From the Files of 1940:
Jackie Rushing is spending the week in Birmingham with relatives.
Mr. and Mrs. Logan will go to Ponders this weekend to take advantage of the reduced prices on white shoes. Some are as low as 49 cents.
Miss Odis Watson, of Birmingham, spent Sunday with her parents, Mr. and Mrs. L.L. Denson.
Mr. and Mrs. Elton Trimble were the Sunday guests of her sister, Mrs. Calvin Kilgo.
Mr. and Mrs. H.N. Trimble and children were the Sunday afternoon guests of Mr. and Mrs. Ernest Moore and family.
Mr. and Mrs. Ray Brown and children went to the boat races at Guntersville on Sunday.
Charon Denson has returned to Boston University, where he received his M.A. Degree this spring. He will continue graduate study on a S.T.B. Degree.
Elbert Glasscock called on Corine Byrd on Sunday afternoon.
Mr. and Mrs. Welti will go to Ponders this weekend to take advantage of the reduced prices on white shoes. Some are as low as 49 cents per pair.
David Vanzandt, Herbert Vanzandt, Willard Jordon, Kester Hamrick, Nelson Armstrong, Alvin Eidson and Dennis Curkdoil went to the show on Friday night.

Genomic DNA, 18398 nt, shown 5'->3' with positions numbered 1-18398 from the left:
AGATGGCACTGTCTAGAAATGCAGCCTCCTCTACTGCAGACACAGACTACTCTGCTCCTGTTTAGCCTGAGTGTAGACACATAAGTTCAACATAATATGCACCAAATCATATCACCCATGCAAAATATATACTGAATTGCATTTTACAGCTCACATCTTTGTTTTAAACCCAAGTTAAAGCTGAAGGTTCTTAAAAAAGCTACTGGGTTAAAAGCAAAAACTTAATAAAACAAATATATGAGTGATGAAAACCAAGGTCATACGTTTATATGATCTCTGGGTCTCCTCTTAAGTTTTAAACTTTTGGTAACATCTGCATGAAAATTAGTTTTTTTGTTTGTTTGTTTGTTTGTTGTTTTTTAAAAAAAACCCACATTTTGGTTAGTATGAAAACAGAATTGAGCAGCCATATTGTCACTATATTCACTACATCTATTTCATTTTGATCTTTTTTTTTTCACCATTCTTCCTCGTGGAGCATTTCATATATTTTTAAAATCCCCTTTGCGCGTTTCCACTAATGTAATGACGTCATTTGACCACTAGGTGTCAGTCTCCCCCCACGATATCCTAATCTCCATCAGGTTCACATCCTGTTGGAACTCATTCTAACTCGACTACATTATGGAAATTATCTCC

Melvin Hightower, Clara Hightower and Ida Helton went to the show on Saturday night.
Mary Hamrick spent Sunday afternoon with Ivolene Buchanan.
Sarah Armstrong spent Saturday night with Delores Byrd.
Grace and Mary Nell Eidson are spending this week at Garden City.
In a report from the Bureau of Census, listing Alabama counties and the amount of cotton ginned and produced in each county, Cullman led the entire state with 40,083 bales reported produced in the crop year of 1939. Only 38,329 bales were ginned in the county for this year.
Last year’s ginning report gave DeKalb County 39,934 bales and Marshall County 38,827 bales, both over the Cullman ginning report, conveying the impression that Cullman ranked third in the state.
Marshall County grew 38,849 bales, DeKalb 38,319 and the total for the state stood at 772,961 bales.
Mrs. Albert Kempson and two children, Peggy Sue and Albert, Junior, of Akron, are visiting relatives and friends in Cullman for about two weeks.
Mrs. H.O. Thompson is much improved, following several days illness at her home.
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